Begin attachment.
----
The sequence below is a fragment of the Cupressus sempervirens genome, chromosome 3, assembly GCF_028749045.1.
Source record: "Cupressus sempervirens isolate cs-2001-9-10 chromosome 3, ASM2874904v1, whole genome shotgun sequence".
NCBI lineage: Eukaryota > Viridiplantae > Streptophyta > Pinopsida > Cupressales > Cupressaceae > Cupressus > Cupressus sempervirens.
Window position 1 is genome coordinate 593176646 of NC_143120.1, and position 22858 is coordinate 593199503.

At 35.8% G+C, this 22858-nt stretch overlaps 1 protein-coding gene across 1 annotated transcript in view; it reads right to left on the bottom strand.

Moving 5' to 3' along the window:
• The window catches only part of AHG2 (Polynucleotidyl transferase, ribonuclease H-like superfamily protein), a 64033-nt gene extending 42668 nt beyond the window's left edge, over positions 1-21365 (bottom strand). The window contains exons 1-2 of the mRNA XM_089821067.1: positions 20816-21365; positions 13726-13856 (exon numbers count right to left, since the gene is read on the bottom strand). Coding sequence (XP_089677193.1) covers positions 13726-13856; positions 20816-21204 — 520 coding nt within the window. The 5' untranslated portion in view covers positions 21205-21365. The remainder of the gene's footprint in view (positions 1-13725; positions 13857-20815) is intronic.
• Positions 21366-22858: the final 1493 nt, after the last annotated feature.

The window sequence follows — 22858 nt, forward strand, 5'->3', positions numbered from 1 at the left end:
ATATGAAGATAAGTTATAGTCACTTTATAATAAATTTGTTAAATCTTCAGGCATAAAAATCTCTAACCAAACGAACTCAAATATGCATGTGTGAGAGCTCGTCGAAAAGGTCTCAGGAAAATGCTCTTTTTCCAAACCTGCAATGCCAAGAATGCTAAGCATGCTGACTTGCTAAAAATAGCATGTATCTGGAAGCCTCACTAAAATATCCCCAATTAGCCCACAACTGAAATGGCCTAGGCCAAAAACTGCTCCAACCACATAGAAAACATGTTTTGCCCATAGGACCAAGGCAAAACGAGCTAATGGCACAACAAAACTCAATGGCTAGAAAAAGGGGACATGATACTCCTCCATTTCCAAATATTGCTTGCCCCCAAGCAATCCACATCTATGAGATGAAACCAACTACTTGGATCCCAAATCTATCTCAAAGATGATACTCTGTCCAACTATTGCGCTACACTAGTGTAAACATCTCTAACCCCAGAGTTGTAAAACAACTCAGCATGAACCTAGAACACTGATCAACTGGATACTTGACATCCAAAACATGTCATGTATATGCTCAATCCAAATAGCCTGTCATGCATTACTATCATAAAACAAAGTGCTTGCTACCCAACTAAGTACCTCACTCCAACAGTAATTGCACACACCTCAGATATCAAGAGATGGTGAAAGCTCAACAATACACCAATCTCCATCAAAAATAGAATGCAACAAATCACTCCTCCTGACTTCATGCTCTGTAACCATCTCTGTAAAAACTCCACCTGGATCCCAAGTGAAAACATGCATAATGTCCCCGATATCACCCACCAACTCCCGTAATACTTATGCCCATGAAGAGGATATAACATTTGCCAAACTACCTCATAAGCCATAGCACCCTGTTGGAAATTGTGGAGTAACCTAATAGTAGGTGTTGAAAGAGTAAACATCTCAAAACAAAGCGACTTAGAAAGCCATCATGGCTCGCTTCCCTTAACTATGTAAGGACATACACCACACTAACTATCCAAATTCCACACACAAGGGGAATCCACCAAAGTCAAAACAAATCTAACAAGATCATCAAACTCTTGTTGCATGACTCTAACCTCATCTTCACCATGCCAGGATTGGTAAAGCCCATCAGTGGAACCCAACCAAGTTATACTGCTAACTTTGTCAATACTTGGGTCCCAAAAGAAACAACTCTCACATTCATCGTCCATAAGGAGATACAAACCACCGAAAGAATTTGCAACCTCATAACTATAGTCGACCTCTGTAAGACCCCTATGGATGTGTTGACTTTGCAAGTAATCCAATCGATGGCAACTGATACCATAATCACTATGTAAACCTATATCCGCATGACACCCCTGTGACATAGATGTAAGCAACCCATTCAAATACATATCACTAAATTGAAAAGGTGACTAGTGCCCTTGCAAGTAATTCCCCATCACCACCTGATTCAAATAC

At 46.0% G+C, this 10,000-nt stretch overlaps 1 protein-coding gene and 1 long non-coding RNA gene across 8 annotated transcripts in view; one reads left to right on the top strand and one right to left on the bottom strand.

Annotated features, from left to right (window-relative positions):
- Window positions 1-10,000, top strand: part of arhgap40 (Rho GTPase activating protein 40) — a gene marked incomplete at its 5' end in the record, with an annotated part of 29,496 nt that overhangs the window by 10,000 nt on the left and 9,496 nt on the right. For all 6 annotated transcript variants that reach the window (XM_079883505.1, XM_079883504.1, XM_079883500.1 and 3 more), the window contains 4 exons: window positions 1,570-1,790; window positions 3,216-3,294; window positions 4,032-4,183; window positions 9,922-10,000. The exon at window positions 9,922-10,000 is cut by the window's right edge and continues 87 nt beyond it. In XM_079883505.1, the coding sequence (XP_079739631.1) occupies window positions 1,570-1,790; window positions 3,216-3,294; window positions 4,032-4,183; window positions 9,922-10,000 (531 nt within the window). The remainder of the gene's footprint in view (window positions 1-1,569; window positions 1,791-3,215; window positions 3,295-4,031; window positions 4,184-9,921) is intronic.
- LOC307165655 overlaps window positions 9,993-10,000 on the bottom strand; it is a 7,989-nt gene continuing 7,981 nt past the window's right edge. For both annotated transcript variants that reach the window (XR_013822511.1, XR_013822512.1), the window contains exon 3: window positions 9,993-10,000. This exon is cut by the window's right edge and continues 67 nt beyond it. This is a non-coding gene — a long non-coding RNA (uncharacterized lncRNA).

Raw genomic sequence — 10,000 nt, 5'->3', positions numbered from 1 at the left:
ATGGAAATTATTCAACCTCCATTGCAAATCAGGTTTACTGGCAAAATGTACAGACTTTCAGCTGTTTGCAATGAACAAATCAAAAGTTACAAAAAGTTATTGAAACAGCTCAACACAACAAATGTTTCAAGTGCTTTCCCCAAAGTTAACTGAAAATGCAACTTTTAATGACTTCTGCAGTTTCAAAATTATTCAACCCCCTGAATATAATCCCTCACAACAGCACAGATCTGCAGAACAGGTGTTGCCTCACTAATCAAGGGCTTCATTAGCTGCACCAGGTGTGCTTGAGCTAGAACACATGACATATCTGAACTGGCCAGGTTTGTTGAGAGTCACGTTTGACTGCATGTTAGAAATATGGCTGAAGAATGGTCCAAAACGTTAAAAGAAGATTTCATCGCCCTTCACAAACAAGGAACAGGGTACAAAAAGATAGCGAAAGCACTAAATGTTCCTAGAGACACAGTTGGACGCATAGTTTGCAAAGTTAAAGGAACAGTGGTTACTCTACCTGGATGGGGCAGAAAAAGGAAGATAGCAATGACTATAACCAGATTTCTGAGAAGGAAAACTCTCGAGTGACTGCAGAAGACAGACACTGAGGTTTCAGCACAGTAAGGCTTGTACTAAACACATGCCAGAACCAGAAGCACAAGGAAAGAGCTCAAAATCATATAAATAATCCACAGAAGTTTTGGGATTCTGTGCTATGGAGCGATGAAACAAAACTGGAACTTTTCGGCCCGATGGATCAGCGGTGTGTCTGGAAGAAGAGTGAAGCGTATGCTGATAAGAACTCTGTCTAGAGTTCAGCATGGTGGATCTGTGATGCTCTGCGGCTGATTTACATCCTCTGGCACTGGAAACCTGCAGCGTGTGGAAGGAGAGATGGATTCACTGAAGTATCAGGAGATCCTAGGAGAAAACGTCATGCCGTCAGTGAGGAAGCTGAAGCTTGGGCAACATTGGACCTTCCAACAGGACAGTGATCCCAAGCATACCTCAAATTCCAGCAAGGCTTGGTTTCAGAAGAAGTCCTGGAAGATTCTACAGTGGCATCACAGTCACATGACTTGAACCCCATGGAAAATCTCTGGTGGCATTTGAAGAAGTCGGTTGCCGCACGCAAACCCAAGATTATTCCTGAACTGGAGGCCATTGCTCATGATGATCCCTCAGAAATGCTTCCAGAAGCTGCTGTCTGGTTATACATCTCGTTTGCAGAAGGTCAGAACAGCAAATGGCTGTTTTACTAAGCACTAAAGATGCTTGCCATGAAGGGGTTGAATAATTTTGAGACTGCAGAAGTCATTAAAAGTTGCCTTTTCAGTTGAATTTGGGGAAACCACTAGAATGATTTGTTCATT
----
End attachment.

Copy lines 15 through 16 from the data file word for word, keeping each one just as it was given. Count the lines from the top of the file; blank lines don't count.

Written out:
Raw genomic sequence — 10,000 nt, 5'->3', positions numbered from 1 at the left:
ATGGAAATTATTCAACCTCCATTGCAAATCAGGTTTACTGGCAAAATGTACAGACTTTCAGCTGTTTGCAATGAACAAATCAAAAGTTACAAAAAGTTATTGAAACAGCTCAACACAACAAATGTTTCAAGTGCTTTCCCCAAAGTTAACTGAAAATGCAACTTTTAATGACTTCTGCAGTTTCAAAATTATTCAACCCCCTGAATATAATCCCTCACAACAGCACAGATCTGCAGAACAGGTGTTGCCTCACTAATCAAGGGCTTCATTAGCTGCACCAGGTGTGCTTGAGCTAGAACACATGACATATCTGAACTGGCCAGGTTTGTTGAGAGTCACGTTTGACTGCATGTTAGAAATATGGCTGAAGAATGGTCCAAAACGTTAAAAGAAGATTTCATCGCCCTTCACAAACAAGGAACAGGGTACAAAAAGATAGCGAAAGCACTAAATGTTCCTAGAGACACAGTTGGACGCATAGTTTGCAAAGTTAAAGGAACAGTGGTTACTCTACCTGGATGGGGCAGAAAAAGGAAGATAGCAATGACTATAACCAGATTTCTGAGAAGGAAAACTCTCGAGTGACTGCAGAAGACAGACACTGAGGTTTCAGCACAGTAAGGCTTGTACTAAACACATGCCAGAACCAGAAGCACAAGGAAAGAGCTCAAAATCATATAAATAATCCACAGAAGTTTTGGGATTCTGTGCTATGGAGCGATGAAACAAAACTGGAACTTTTCGGCCCGATGGATCAGCGGTGTGTCTGGAAGAAGAGTGAAGCGTATGCTGATAAGAACTCTGTCTAGAGTTCAGCATGGTGGATCTGTGATGCTCTGCGGCTGATTTACATCCTCTGGCACTGGAAACCTGCAGCGTGTGGAAGGAGAGATGGATTCACTGAAGTATCAGGAGATCCTAGGAGAAAACGTCATGCCGTCAGTGAGGAAGCTGAAGCTTGGGCAACATTGGACCTTCCAACAGGACAGTGATCCCAAGCATACCTCAAATTCCAGCAAGGCTTGGTTTCAGAAGAAGTCCTGGAAGATTCTACAGTGGCATCACAGTCACATGACTTGAACCCCATGGAAAATCTCTGGTGGCATTTGAAGAAGTCGGTTGCCGCACGCAAACCCAAGATTATTCCTGAACTGGAGGCCATTGCTCATGATGATCCCTCAGAAATGCTTCCAGAAGCTGCTGTCTGGTTATACATCTCGTTTGCAGAAGGTCAGAACAGCAAATGGCTGTTTTACTAAGCACTAAAGATGCTTGCCATGAAGGGGTTGAATAATTTTGAGACTGCAGAAGTCATTAAAAGTTGCCTTTTCAGTTGAATTTGGGGAAACCACTAGAATGATTTGTTCATT